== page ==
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Researchers Feel Pressure To Cite Superfluous Papers 107

Posted by Soulskill
from the academia-nuts dept.
ananyo writes "One in five academics in a variety of social science and business fields say they have been asked to pad their papers with superfluous references in order to get published. The figures, from a survey published in the journal Science (abstract), also suggest that journal editors strategically target junior faculty, who in turn were more willing to acquiesce. The controversial practice is not new: those studying publication ethics have for many years noted that some editors encourage extra references in order to boost a journal's impact factor (a measure of the average number of citations an article in the journal receives over two years). But the survey is the first to try to quantify what it calls 'coercive citation,' and shows that this is 'uncomfortably common.' Perhaps the most striking finding of the survey was that although 86% of the respondents said that coercion was inappropriate, and 81% thought it damaged a journal's prestige, 57% said they would add superfluous citations to a paper before submitting it to a journal known to coerce. However, figures from Thomson Reuters suggest that social-science journals tend to have more self-citations than basic-science journals."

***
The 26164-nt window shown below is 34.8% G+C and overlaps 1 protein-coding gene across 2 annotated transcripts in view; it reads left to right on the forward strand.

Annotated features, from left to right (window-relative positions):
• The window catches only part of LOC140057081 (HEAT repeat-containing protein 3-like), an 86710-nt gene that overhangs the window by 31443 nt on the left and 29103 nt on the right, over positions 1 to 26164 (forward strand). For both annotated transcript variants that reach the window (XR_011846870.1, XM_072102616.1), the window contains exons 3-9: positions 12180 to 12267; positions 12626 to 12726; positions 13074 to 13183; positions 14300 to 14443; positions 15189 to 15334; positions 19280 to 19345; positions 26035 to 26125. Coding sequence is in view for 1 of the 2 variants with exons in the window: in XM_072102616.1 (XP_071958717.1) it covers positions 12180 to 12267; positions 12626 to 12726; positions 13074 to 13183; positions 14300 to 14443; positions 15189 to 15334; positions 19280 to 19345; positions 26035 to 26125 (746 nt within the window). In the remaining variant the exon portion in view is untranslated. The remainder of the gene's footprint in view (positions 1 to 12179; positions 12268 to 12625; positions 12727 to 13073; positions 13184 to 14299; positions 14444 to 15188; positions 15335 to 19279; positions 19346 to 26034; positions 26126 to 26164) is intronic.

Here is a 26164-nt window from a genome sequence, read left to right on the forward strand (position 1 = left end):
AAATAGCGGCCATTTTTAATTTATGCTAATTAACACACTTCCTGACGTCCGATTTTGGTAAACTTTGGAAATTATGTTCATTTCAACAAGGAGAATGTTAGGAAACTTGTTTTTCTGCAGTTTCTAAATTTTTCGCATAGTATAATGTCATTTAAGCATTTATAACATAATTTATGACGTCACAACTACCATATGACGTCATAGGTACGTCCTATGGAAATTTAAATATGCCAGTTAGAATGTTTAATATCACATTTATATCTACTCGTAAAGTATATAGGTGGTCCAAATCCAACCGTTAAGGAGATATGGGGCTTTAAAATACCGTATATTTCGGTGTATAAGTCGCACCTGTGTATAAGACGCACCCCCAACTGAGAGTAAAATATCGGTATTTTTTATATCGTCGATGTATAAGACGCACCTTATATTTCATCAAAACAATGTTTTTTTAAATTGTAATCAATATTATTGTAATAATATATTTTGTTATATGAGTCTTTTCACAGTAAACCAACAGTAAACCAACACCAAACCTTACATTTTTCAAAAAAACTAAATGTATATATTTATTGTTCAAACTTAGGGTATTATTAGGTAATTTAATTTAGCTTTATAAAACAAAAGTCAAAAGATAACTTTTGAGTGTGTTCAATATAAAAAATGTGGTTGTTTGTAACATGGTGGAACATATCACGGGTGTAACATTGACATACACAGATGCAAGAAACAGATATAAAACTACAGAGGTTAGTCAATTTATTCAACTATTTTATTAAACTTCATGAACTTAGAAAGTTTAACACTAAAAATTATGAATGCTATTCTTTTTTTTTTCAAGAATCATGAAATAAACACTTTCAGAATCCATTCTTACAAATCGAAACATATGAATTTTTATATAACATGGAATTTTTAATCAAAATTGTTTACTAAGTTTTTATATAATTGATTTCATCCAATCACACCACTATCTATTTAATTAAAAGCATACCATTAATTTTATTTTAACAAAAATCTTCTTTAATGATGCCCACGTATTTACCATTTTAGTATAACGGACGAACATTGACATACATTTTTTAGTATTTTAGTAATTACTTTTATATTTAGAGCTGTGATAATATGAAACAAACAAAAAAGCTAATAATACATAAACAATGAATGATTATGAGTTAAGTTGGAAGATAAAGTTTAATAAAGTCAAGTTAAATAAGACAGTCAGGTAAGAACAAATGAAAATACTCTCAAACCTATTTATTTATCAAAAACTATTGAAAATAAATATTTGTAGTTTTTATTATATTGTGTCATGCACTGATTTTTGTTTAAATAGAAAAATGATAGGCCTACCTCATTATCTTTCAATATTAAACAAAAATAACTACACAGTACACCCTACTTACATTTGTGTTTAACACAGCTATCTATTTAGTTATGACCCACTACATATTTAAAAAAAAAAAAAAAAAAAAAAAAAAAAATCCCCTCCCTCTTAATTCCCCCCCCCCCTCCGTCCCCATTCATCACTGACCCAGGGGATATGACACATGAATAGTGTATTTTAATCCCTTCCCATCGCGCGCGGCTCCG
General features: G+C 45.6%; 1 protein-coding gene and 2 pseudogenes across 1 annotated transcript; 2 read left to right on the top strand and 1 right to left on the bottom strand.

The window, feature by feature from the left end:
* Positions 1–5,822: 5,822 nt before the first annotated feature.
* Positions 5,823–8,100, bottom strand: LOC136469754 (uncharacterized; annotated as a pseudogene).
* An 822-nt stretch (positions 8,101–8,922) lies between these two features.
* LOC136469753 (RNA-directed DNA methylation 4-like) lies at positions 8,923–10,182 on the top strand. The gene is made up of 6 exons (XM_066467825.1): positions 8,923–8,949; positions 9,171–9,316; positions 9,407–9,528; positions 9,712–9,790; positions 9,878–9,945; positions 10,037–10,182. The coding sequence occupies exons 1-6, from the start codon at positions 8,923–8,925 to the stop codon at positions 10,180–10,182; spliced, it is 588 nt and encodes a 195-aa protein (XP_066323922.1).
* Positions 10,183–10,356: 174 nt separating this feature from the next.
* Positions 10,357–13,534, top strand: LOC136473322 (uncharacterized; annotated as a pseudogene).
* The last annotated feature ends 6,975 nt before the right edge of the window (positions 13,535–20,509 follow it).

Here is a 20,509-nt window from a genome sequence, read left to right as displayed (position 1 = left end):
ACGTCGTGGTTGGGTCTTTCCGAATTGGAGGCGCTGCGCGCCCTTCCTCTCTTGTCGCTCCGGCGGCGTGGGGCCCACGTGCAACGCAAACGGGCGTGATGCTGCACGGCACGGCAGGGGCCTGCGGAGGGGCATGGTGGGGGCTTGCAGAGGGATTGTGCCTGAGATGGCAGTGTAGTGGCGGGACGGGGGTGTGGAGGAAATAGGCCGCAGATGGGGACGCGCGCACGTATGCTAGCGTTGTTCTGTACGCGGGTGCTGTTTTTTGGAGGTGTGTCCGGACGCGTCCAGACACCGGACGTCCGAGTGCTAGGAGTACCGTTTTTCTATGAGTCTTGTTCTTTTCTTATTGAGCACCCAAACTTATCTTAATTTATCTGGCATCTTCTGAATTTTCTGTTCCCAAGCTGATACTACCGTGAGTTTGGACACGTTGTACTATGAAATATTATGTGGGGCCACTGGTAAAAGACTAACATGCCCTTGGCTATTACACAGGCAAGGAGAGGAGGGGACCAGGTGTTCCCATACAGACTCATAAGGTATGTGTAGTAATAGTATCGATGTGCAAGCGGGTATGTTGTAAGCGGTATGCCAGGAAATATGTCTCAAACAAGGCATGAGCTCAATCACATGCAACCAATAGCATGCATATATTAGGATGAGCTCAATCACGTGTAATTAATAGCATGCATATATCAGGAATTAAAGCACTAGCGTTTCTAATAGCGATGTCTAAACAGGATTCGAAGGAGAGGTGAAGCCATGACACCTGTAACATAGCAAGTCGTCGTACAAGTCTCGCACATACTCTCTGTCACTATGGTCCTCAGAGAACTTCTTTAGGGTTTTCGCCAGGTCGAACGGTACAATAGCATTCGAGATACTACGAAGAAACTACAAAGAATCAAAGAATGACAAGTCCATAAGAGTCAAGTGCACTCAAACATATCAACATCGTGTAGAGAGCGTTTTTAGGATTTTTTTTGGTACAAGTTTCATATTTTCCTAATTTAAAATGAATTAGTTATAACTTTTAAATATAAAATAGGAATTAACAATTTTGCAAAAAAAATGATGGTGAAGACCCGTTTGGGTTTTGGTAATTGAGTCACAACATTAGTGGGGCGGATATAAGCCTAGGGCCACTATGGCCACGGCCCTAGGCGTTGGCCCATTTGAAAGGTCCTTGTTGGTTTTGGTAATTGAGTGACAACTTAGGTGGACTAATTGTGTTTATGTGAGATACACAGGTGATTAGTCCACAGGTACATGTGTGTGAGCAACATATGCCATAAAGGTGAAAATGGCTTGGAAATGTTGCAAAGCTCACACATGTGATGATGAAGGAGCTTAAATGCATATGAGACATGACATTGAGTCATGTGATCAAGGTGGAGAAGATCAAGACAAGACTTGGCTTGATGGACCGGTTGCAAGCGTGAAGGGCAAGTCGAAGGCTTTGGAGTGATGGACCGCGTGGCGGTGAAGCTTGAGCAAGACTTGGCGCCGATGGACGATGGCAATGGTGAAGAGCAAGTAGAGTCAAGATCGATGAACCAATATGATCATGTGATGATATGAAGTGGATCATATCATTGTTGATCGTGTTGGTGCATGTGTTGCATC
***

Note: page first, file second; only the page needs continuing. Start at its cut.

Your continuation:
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Researchers Feel Pressure To Cite Superfluous Papers

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  • by Anonymous Coward on Saturday February 04, 2012 @01:11AM (#38924477)

    The surest way to get something on Wikipedia, is get something published then cite it. Accuracy notwithstanding.

  • Metrics (Score:5, Insightful)

    by rknop (240417) on Saturday February 04, 2012 @01:32AM (#38924551) Homepage

    This is what happens when you have metrics. You create a metric like "impact factor", and before long people will figure out ways to maximize "impact factor" that have nothing to do what the metric was originally supposed to measure. Hyperfocusing on metrics like that ends up undermining the things you really value in favor of increasing your scores.